How to Eat When Training for a Marathon -—Nutrition for Endurance Athletes

How to Eat When Training for a Marathon -—Nutrition for Endurance Athletes

So you have decided to do it—train and run in a upcoming marathon.  You figured with the right exercise regimen, time, and dedication; you will be able to cross this off your bucket list.  You spend hours researching how to manage your time and workout plan so that you can build up the stamina and strength needed for this adventure.  Now that you have a plan mapped out, you are almost ready to get started and train.  The one piece remaining is figuring out a solid diet plan that will allow you to have the proper fuel to allow you to make it to the finish line.  

Related: 8 Week Cross Training Program for Athletes (3 days/week)

Getting in shape to run a marathon, or compete in any vigorous sport for that matter, requires a combination of regular exercise and proper nutrition.  It is important to recognize that in order to reap the benefits of exercise, you need the right diet to ensure that you can properly fuel your body and build muscle.  As you get further and further along in training for the marathon you will find that what you eat can truly impact how long it takes you to complete the race. 

Carbohydrates First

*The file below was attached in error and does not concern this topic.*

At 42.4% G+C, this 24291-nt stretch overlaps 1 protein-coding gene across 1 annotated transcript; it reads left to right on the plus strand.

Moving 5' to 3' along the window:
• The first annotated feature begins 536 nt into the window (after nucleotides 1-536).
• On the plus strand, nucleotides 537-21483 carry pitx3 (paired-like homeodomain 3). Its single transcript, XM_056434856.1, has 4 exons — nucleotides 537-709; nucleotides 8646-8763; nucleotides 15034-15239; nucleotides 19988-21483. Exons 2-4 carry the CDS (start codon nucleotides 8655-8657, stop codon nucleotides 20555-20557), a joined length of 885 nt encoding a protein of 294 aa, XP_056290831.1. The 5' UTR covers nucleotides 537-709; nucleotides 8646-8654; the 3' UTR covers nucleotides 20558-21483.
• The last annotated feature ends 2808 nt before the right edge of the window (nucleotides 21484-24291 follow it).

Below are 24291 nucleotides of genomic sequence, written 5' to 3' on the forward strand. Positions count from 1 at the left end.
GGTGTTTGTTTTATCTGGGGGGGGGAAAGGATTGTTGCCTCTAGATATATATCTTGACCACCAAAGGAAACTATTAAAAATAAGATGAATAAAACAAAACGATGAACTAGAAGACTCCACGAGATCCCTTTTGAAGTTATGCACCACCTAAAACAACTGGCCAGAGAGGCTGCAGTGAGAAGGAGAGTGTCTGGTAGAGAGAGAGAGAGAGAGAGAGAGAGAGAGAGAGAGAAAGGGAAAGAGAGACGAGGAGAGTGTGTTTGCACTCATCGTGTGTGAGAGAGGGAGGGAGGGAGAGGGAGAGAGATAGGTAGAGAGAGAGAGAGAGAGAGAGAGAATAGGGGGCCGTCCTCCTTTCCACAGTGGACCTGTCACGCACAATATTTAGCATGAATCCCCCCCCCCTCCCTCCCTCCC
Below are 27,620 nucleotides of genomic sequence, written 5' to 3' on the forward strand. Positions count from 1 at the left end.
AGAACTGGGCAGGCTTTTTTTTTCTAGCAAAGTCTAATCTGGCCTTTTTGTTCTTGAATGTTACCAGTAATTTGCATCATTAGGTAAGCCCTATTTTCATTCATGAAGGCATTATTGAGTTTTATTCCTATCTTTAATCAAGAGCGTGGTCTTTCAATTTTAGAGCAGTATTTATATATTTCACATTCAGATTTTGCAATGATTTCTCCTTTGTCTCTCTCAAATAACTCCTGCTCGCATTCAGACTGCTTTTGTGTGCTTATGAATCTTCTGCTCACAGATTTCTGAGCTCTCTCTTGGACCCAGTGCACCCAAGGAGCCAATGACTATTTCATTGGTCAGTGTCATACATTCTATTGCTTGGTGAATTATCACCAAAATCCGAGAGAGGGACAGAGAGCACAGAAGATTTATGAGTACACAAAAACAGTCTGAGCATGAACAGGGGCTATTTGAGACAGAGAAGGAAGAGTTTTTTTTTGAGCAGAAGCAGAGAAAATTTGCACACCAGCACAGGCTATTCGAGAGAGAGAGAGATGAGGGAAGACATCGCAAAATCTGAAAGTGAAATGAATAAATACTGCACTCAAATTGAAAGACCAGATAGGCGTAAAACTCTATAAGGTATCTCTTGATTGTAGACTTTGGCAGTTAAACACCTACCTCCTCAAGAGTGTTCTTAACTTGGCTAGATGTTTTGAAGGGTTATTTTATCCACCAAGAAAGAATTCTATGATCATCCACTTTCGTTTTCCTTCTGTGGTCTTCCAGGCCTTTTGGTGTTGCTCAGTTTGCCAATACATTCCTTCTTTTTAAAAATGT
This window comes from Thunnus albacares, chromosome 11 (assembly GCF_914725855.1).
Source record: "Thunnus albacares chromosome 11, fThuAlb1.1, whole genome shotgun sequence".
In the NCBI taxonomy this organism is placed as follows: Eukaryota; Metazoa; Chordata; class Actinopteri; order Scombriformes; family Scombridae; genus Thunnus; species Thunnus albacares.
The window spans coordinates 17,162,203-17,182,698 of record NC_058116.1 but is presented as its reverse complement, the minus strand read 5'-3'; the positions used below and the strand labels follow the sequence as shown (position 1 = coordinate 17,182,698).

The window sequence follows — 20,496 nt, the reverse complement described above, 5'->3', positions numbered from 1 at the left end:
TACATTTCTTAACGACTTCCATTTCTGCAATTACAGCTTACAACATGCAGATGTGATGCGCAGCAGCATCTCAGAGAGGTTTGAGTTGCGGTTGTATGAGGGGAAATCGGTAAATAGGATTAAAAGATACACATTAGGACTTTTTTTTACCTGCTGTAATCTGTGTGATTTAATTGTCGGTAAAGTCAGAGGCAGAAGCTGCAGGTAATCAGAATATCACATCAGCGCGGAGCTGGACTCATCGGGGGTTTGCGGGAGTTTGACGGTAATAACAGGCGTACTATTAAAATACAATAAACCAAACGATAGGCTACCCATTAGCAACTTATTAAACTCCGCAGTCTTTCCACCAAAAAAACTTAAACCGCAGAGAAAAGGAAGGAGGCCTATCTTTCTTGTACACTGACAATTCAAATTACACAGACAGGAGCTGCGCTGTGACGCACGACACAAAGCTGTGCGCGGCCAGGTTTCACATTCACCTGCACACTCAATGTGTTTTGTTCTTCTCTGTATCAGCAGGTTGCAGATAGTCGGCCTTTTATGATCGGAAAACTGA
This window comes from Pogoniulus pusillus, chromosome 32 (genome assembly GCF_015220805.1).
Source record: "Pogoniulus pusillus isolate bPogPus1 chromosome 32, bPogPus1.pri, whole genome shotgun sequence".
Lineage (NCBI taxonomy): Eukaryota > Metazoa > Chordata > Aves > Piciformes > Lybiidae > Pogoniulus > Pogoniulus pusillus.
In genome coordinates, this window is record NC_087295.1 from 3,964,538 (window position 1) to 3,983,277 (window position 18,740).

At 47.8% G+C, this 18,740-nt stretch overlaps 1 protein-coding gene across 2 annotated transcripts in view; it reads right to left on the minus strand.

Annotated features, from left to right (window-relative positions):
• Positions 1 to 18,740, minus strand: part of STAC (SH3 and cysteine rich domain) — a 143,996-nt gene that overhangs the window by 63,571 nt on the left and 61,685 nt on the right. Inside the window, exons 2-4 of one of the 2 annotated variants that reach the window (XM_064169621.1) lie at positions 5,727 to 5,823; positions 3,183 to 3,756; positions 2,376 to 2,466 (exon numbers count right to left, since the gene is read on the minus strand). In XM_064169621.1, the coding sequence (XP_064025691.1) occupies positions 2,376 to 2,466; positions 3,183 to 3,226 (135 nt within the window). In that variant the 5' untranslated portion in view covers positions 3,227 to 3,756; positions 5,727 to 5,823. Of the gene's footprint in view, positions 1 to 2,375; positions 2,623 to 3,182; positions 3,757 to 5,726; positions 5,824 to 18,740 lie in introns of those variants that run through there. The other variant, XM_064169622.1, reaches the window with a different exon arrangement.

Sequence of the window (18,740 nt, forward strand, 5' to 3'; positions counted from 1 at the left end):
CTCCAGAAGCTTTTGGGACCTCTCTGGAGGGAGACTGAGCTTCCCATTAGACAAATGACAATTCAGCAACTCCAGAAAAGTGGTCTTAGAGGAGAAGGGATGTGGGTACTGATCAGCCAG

When it comes to fueling your body, it is important to incorporate all three macronutrients, however one is most important.  When it comes to long distance running it is carbohydrates that serve as the main source of fuel.  It is most important to opt for complex carbohydrates over simple sugars, as they are digested more slowly, giving you longer lasting energy.  They will be used to serve as fuel, and will replenish and maintain glycogen stores.  Carbohydrates should provide about 60-70% of total calories while training for an endurance sport. The recommendation for a marathon runner is about 7 to 10 grams of carbohydrate per kilogram of body weight during the training period. These complex carbohydrates include foods like whole grain bread and pasta, cereal, brown rice, oatmeal, vegetables and low fat dairy foods. 

Protein and Fats 
The other two macronutrients, protein and fat, should both also be part of a balanced diet. It is important to consider the fact that protein is needed for muscle growth and repair, while fat has been shown to improve endurance.  In general a person, who is not training, needs about .8 grams of protein per kilogram of body weight.  When training the recommendation goes up to about 1.2 grams of protein per kilogram of body weight. Protein should make up about 15% of total calories per day.  Without enough protein while training, the body will break down muscle to fuel the body when running long distances.  With the right amount of protein in the diet, the body will be able to continue to build and maintain lean muscle mass.  Read more: How much protein do you really need? Consuming enough fat, in the form of healthy fats such as avocado and nuts, has been shown to increase endurance for marathon runners.  Endurance athletes should consume less than 30% of total calories from fat, with less than 1% from saturated fat.  By having fat in the diet, your muscles will burn more fat and less carbohydrate as you run.  The addition of fat will allow for you to run longer distances, as your muscle carbohydrate stores will not become depleted.  

Related: Meat is not the only source of protein; check out these plant protein sources for athletes and active people

Timing It Out